The labor force numbered approximately 24 million in 2002. Of these, 40% worked in agriculture, 38% in services, and 22% in industry. The unemployment rate was 10.8% in 2002. Another6.1% of the workforce was underemployed.
A 1946 law authorized the formation of labor unions and enabled them to engage in collective bargaining, and the right to strike was legally permitted in 1963, although general, solidarity, and wildcat strikes are explicitly prohibited. Employers' unions also exist, but members of one kind of union are prohibited from joining the other. There are four confederations, three public employees' unions, and 27 independent unions. As of 2002, slightly more than 13% of the total labor force was unionized. Union membership was largest in the textile industry, tobacco manufacturing, public utilities, transport and communications, and coal mining. After the 1960 overthrow of the Menderes government, trade unions pressed the government to act upon their demands for the right to strike, for collective labor contracts, and for various social benefits, which were provided for in law but had not been fully implemented. The right to strike and the right to bargain collectively remain restricted.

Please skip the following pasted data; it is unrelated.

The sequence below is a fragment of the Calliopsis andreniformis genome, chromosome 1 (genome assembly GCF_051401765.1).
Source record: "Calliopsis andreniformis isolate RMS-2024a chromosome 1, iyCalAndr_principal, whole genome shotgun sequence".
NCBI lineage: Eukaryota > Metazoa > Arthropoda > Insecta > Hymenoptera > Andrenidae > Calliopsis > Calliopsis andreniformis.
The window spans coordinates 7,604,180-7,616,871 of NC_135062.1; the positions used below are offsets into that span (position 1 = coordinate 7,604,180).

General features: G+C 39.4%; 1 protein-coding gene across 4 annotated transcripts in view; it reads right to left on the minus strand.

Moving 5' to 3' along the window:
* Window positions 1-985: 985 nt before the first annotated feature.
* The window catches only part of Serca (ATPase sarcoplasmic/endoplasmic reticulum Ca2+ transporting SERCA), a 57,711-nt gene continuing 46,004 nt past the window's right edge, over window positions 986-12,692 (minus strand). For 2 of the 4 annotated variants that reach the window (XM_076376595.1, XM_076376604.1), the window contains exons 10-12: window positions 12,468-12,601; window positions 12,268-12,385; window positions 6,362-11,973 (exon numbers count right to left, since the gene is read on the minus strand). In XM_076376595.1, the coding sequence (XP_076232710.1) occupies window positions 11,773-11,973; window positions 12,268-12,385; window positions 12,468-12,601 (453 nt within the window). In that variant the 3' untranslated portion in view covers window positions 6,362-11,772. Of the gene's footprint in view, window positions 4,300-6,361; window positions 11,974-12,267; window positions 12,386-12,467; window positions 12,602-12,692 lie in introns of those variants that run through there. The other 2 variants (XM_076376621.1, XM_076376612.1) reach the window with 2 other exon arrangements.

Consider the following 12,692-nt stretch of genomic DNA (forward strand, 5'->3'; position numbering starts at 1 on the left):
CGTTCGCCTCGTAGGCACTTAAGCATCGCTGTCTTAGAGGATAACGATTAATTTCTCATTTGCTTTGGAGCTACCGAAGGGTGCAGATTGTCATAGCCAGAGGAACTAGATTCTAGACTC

A detailed labor code administered by the Ministry of Labor controls many aspects of labor-management relations. Turkey has a basic 45-hour workweek, with a maximum of 7.5 hours per day and Saturday a partial holiday. Overtime is limited, and must be paid for at a 50% premium. No overtime is permitted in night work, underground work, or in industries considered dangerous to health. The minimum wage was $124 per month in 2002. Workers usually are entitled to one paid day off per week. The minimum working age is 15, but in practice many children work out of economic necessity. It was estimated that one-third of Turkish workers were between the ages of 6–19.